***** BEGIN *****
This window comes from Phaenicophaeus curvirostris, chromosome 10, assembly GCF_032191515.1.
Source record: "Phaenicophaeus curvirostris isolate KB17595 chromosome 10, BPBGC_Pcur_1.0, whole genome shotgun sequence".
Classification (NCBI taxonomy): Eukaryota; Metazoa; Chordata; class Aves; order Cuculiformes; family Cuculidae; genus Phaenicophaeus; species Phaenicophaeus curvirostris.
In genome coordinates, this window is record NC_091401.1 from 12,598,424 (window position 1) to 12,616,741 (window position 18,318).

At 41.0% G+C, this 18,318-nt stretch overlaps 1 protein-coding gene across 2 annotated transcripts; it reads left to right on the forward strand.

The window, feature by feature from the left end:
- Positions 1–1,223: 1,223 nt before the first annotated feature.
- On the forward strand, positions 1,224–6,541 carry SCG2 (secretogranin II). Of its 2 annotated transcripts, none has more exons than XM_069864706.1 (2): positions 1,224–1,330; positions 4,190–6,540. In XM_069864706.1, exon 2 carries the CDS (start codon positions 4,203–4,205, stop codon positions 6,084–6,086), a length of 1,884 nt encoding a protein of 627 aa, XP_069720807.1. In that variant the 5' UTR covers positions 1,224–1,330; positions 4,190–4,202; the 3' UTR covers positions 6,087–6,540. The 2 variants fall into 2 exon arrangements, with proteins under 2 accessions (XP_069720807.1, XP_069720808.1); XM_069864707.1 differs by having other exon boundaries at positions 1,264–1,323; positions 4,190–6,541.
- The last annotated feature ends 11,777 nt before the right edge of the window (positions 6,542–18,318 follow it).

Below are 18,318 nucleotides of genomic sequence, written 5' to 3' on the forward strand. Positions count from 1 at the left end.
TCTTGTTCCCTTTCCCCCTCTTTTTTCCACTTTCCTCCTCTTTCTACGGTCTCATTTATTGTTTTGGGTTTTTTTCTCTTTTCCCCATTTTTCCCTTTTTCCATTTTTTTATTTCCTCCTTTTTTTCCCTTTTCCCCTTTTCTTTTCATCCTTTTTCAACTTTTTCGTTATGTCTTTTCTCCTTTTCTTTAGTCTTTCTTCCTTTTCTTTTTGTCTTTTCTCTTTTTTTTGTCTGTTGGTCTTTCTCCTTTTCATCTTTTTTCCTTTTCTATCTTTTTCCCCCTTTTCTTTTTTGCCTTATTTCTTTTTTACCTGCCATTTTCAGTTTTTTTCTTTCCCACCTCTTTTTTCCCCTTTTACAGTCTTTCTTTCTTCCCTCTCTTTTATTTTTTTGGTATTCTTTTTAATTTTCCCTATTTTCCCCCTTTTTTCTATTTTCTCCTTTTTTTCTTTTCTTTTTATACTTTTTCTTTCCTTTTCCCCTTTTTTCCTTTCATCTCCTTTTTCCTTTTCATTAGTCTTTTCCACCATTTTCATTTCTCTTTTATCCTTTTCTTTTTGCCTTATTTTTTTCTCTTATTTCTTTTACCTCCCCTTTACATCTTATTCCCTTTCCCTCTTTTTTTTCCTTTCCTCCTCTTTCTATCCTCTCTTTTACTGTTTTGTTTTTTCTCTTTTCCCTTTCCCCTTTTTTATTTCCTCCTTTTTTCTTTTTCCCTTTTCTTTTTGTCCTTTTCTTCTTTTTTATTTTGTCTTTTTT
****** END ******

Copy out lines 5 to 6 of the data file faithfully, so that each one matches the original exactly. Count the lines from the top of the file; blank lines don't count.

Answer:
At 41.0% G+C, this 18,318-nt stretch overlaps 1 protein-coding gene across 2 annotated transcripts; it reads left to right on the forward strand.

The window, feature by feature from the left end: